Apples play an important role for generating farmers’ income in key producing provinces such as Shaanxi and Shandong where local governments place high importance on apple production. For instance last year, the Yantai administration in Shandong province, published the “Guidelines on Facilitating the Upgrade of Apple Industry”. According to this official tract, the local government will continue to promote Fuji varieties and facilitate high density planting systems. It has set a target for apple acreage to expand to 213,000 hectares by 2020. Shandong province is the second largest apple producing province in China. The guidelines also support the development of e-commerce to enhance the production, purchasing and marketing of apples.

But while apple competition worldwide is fierce, there are also cases of good-will and cooperation. India today is probably—by volume, the world’s fourth-largest apple grower. But production levels have started to decline due to pests and ageing trees. However, an apple-growers’ association in New Zealand called Pipfruit New Zealand plans to help revitalise a part of India’s apple industry. With the help of a US$160 million World Bank loan, the Kiwi apple farmers intend to carry out a seven-year project and work with 250,000 apple growers in Himachal Pradesh state, where some 90 percent of the population depend directly on agriculture and apples account for 81% of the horticultural industry.
In exchange for its long-term help, Pipfruit NZ hopes to build a closer relationship with Indian apple- growers which may eventually lead to a tariff-free window for Kiwi apples during the months when no Indian fruit is available.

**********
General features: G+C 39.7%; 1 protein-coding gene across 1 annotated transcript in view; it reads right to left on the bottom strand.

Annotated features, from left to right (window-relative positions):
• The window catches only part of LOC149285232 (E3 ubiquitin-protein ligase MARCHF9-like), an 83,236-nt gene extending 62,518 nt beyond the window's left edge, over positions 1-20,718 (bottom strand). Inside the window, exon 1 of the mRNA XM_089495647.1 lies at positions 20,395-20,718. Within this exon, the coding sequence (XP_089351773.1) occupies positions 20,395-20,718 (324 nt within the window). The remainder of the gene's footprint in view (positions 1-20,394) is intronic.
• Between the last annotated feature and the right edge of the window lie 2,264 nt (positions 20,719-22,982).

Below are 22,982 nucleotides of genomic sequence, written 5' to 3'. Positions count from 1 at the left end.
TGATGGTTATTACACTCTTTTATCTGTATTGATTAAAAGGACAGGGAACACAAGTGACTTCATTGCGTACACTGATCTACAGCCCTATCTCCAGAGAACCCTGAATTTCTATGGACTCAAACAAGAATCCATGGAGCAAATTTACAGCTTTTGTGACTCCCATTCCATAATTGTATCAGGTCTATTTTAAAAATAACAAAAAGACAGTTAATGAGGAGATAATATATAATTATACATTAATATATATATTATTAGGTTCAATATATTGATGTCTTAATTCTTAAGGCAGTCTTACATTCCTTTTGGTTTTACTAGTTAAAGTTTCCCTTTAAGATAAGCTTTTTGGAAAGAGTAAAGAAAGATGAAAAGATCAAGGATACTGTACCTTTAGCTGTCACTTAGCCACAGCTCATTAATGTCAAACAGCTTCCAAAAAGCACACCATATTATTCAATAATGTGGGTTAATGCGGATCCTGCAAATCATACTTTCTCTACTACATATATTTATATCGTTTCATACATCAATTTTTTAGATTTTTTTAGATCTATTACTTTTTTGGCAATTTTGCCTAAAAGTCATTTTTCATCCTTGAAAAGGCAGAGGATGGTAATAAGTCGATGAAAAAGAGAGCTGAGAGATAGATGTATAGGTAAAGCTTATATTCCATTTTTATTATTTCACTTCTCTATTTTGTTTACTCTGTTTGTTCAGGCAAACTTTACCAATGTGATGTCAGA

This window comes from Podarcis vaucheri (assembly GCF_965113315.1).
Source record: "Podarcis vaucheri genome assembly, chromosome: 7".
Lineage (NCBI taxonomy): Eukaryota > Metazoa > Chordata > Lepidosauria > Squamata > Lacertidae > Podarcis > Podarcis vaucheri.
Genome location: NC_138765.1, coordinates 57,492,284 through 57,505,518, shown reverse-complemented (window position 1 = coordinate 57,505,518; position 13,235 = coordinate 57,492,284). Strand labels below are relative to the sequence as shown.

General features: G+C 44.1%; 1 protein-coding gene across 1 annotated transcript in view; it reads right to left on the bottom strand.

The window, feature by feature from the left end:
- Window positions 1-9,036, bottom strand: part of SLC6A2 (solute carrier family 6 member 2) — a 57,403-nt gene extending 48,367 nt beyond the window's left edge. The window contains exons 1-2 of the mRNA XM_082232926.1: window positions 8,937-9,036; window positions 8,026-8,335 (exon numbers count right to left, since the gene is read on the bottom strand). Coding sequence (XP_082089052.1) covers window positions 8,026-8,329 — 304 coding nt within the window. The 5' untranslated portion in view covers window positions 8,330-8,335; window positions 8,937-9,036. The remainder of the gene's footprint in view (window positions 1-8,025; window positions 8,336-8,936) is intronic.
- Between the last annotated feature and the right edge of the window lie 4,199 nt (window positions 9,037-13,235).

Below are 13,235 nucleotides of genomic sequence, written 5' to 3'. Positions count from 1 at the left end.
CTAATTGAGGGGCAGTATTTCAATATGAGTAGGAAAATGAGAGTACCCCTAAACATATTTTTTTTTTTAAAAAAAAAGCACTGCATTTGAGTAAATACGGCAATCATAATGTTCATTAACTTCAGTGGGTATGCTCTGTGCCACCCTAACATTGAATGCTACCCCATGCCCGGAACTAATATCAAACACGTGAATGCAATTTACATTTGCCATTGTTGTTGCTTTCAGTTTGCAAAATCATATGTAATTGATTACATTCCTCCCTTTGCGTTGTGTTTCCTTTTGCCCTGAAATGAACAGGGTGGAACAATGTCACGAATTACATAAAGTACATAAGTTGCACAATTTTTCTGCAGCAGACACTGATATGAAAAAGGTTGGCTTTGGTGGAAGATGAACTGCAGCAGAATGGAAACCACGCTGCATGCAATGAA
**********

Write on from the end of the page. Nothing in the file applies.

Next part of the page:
While the British get most of the credit for bringing apples to India, it was thanks to an American that Himachal Pradesh got apples. An American Quaker named Samuel Stokes brought in Red Delicious apple trees from the US in 1916, and distributed vast amounts of free apple seeds to local farmers. Stokes eventually took the Indian name "Satyananda” and was the only American to become a member of the All India Congress Committee.

You could say that Stokes was an example of what we today would call ‘a good apple.’


Making Wine in the Vineyard

ll agricultural land has “terroir” – the French word for the interaction in a particular location of

Looming Water Crisis

Fresh water is a scarce resource. Seventy percent of the earth’s surface is covered with water, but

Tough Battle Against Nature

South american producers of bananas are going through some tough times. Prices are dropping and plagues

India’s Banana Appetite

Bananas gets their name from the Arabic word for finger. But India is the fruit’s birth place and also

China’s Banana Dilemma

While other major banana producers around the world are racking up order-after-order for bananas, China,